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Is Mike Ashley the saviour of the UK high street?

As Arcadia and Debenhams collapse, one retailer looks ready to pick up the pieces
Is Mike Ashley the saviour of the UK high street?
  • Arcadia has gone into administration and Debenhams collapsed into liquidation, leaving a total of 25,000 jobs at risk 
  • Carnage on the high street is causing difficulty for retail landlords  
  • Retailers with the financial strength to pick up the pieces - including Mike Ashley's Frasers - could be well placed
IC TIP: Buy at 440p

Philip Green’s Arcadia is on the brink of collapse and has dragged Debenhams down with it. The two retailers - which are each other's largest customers - have fallen foul of a shift in shopping habits. Poor online offerings and better prepared peers, compounded by the devastating effects of lockdown have ruined both companies. More than 25,000 jobs could be lost if they cease trading. 

Yet retail sales across the industry are holding up. According to figures compiled by KPMG and the British Retail Consortium, spending rose nearly 5 per cent in October compared to the same month last year - the fifth consecutive month of expansion. Despite deep recession and woeful employment figures, Brits are still shopping. While coronavirus might be keeping people home-bound for now, shoppers will return to the high streets once the danger has passed.

But what will be waiting for them when they return? Next (NXT), Zara, Primark? The pool of retailers that have the financial fortitude to survive repeated lockdowns is shrinking. As former Investors Chronicle journalist and retail expert Harry Wallop pointed out on Twitter, “When Woolworths collapsed 12 years ago – with 800 shops – the vast majority of those shops were soon taken over by fast-growing retailers: Poundland, TK Maxx, Iceland, Home Bargains.” In 2020, closed Burton, Wallis or Topshop sites seem to have just one possible suitor - Mike Ashley. 

The self-professed “bricks man, not a clicks man,” has made it his mission to save the laggards of the UK high street. In the last few years he has built a position in many struggling brands - Mulberry, French Connection and Jack Wills, among them - and rescued retailers including House of Fraser from administration. His company's rebrand speaks volumes about the strategy: this is no longer Sports Direct; Frasers Group (FRAS) is a portfolio of retailers. 

Arcadia’s administration offers him a pop at another host of fashion brands going cheap. Debenhams - which before its liquidation had been in rescue talks with JD Sports (JD.) - comes with a fleet of well-connected department stores. Like House of Fraser, it’s a hallmark of a dying era of UK retail, but one that Mr Ashley is keen to breathe life into. The company has now confirmed that it is talking to Debenhams' administrators and "hopes that a rescue package can be put in place and jobs saved".

Not everyone is enamoured by the strategy. “‘Mad’ Mike Ashley continues to give a very good impression of somebody who tries to win a game of Monopoly by buying up the useless brown and light blue squares on the board,” said retail analyst Nick Bubb. However, enthusiastic buying is not a bad plan, especially in a game of Monopoly where Park Lane and Mayfair are absent - even the UK’s highest quality retailers are struggling to drive decent growth in 2020. 

It is also perhaps harsh to describe Frasers’ portfolio of brands as the “useless brown and light blue squares.” The company’s sports brands, including Karrimor and Slazenger are hardy, practical and in high demand, especially from parents of young children. Jack Wills, Mulberry and Hugo Boss appeal to young adults - Arcadia’s brands would slot nicely into that market. Mike Ashley is aiming for what he describes as “elevation” of his company; to outsiders, “domination” would perhaps be a better adjective.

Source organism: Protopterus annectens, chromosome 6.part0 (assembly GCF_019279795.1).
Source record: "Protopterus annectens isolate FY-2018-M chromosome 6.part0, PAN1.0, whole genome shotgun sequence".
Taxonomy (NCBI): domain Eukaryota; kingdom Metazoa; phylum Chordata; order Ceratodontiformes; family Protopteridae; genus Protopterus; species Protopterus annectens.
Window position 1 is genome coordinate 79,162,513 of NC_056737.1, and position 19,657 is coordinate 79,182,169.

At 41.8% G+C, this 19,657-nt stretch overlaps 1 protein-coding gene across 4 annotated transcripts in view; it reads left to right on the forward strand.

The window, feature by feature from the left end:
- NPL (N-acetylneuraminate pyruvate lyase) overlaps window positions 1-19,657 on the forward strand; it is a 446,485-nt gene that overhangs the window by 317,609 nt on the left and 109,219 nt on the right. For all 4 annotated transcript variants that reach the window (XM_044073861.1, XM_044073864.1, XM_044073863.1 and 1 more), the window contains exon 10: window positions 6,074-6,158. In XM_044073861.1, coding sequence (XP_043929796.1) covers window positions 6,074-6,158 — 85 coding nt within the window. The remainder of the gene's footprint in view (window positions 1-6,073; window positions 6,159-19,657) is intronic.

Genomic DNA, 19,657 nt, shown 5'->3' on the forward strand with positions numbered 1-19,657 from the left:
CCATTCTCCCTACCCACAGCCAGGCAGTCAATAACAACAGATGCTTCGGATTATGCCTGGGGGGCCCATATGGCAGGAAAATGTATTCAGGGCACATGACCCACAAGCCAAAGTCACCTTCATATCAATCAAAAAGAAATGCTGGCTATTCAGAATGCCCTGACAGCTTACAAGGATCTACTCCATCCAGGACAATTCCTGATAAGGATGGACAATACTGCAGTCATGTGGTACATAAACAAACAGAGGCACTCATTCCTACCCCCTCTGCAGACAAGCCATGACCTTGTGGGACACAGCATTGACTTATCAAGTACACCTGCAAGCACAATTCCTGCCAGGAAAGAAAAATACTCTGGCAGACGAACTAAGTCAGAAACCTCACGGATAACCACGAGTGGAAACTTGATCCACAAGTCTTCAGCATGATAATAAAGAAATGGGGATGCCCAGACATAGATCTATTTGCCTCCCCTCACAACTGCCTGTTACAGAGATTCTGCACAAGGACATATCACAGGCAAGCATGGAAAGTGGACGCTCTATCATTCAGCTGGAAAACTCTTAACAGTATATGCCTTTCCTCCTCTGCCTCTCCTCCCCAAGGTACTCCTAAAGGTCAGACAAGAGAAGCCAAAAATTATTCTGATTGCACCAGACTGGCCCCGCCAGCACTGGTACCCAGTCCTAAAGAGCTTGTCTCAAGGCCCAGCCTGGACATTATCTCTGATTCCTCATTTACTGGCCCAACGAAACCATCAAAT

For struggling retail landlords, that is an ominous sign. Both Arcadia and Debenhams count British Land (BLND), Landsec (LAND) and Hammerson (HMSO) among their landlords. For the latter, both groups were among the top 20 tenants at the end of last year, accounting for 2 per cent of passing rent. The failure of the companies will not only result in an immediate loss of rental income, it is also likely that the terms signed with new tenants will also be less generous - Hammerson signed new leases at an average 7 per cent behind previous passing rent during the first half of the year. That would give a retail titan like Mr Ashley, with the heft of Frasers store portfolio behind him, every opportunity to bargain hard for more favourable lease terms.  

What's more, the high profile failure of the two UK retail giants is likely to have repercussions beyond the landlords that have signed leases with them. UK high streets are already grappling with an excess of retail units, which is forcing rents down and causing property groups to think of ways to reconfigure space. That is manifesting itself in a drive towards mixed-use developments, including building more residential properties and incorporating greater leisure facilities. Moving towards alternative uses may prove a lifeline for commercial landlords in the long-term but it is likely that they will have to suffer much more pain in the near-term as retail administrations rise and rents come down further. 

As for ‘mad’ Mike and his expansion strategy, investors should be cautiously optimistic. Despite the contentious personality of its chief executive and major shareholder, Frasers is a well run company, with a solid balance sheet and increasingly unique market position. High street retail is shrinking, but is not going to die: “It’s a [much] smaller pond,” said Mr Ashley, “but the fish are going to be enormous, and I want to be one”. We think investors should dive in too. Buy Frasers at 440p.